JAMESTOWN, R.I. (WPRI) – You’ve probably seen him but had no idea he was only months away from his 88th birthday, and you’d never guess what he’s seen in his life.
Meet Newport Bridge toll-taker Donald Richardson, who back in 1969 was the first employee of the company that maintained the bridge and took your tolls.
“I counted it once,” Richardson said. “On a busy day, every five seconds, you’re collecting four dollars.”
Up until he temporarily retired back in 1995, he was part of the maintenance team and used to climb the bridges cables at least once a year to make sure the structure was in good shape.
“It’s kind of tough when you get to the very top to get over onto the top of the tower which is 400 feet off the water,” he said, shaking his head when asked if the high wire act ever scared him.
After a relatively short stint on the couch, he came back to work about 13 years ago and now spends about 16 hours a week taking tolls.
“It’s easy sometimes, except when there’s a lot of traffic. Friday, Saturday and Sunday, it’s non-stop,” he said. “You hardly have enough time to arrange your money.”
This is an 87-year old with plenty of stories that don’t involve the bridge.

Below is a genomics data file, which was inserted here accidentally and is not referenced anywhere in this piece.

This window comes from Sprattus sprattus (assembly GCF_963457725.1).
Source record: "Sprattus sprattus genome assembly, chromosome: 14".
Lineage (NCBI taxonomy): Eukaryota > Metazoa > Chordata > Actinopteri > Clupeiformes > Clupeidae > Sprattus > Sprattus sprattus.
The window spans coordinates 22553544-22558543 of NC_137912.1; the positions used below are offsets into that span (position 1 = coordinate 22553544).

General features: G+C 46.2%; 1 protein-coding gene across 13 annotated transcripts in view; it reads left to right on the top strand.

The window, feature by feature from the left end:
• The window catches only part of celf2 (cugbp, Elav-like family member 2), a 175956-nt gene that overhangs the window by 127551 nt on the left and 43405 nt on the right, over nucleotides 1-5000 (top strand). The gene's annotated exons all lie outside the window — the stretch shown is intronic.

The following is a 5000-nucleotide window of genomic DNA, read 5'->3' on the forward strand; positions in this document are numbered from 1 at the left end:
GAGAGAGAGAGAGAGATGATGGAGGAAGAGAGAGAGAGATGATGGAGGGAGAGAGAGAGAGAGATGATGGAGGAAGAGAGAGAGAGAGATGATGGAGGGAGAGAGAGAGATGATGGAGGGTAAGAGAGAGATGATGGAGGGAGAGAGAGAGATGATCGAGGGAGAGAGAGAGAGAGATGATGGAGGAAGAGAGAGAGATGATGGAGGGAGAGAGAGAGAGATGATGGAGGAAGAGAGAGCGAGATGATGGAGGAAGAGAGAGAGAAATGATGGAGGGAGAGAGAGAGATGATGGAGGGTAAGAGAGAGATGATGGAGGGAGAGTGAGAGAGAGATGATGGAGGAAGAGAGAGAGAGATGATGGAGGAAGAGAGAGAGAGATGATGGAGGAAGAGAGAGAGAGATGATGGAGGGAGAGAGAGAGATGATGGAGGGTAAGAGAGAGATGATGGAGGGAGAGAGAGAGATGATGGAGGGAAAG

The Jamestown native, who still lives on the island, was 10 in 1938 and remembers helping the grown-ups look for casualties from the hurricane that raced through the state.
At 18 in 1946, he was part of the American forces led by General Douglas MacArthur that took control of Japan after the country was hit by a pair of atomic bombs.
“It was terrible,” Richardson said. “Everything was leveled. It looked like the moon.”
He’ll never forget taking a train through the flattened city of Nagasaki, as starving residents ran toward them.
“The train was very, very slow and people would come running out from broken down houses,” he said. “When we slowed up or stopped, they came from all directions.”
For decades he dreamed of going back to see how the country had been rebuilt. He made it there just six weeks ago.
“It looked great. Modern, clean. I was relieved to see that.”
As far as retiring, and traveling more, it may not be in his plans.
“I like working. I don’t like to stop.”
Neither does the traffic that he serves.